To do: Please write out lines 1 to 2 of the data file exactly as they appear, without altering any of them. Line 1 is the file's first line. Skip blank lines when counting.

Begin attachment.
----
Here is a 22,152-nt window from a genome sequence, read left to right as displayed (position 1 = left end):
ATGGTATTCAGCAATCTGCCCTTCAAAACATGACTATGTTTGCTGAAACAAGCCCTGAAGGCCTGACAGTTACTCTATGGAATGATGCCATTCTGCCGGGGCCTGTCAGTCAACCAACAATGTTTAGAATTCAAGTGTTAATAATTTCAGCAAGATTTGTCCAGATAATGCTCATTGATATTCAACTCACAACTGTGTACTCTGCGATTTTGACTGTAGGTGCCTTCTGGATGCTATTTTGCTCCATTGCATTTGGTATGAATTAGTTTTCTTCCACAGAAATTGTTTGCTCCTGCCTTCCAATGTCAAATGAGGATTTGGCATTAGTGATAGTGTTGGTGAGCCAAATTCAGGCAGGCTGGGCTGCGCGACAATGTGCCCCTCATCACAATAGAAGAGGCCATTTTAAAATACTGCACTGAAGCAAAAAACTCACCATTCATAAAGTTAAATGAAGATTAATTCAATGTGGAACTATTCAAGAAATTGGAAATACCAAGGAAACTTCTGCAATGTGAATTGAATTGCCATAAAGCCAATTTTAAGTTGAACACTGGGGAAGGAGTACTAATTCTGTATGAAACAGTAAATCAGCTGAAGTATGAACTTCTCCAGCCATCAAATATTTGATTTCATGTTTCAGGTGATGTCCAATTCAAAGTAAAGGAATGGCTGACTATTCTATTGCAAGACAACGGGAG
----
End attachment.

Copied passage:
Here is a 22,152-nt window from a genome sequence, read left to right as displayed (position 1 = left end):
ATGGTATTCAGCAATCTGCCCTTCAAAACATGACTATGTTTGCTGAAACAAGCCCTGAAGGCCTGACAGTTACTCTATGGAATGATGCCATTCTGCCGGGGCCTGTCAGTCAACCAACAATGTTTAGAATTCAAGTGTTAATAATTTCAGCAAGATTTGTCCAGATAATGCTCATTGATATTCAACTCACAACTGTGTACTCTGCGATTTTGACTGTAGGTGCCTTCTGGATGCTATTTTGCTCCATTGCATTTGGTATGAATTAGTTTTCTTCCACAGAAATTGTTTGCTCCTGCCTTCCAATGTCAAATGAGGATTTGGCATTAGTGATAGTGTTGGTGAGCCAAATTCAGGCAGGCTGGGCTGCGCGACAATGTGCCCCTCATCACAATAGAAGAGGCCATTTTAAAATACTGCACTGAAGCAAAAAACTCACCATTCATAAAGTTAAATGAAGATTAATTCAATGTGGAACTATTCAAGAAATTGGAAATACCAAGGAAACTTCTGCAATGTGAATTGAATTGCCATAAAGCCAATTTTAAGTTGAACACTGGGGAAGGAGTACTAATTCTGTATGAAACAGTAAATCAGCTGAAGTATGAACTTCTCCAGCCATCAAATATTTGATTTCATGTTTCAGGTGATGTCCAATTCAAAGTAAAGGAATGGCTGACTATTCTATTGCAAGACAACGGGAG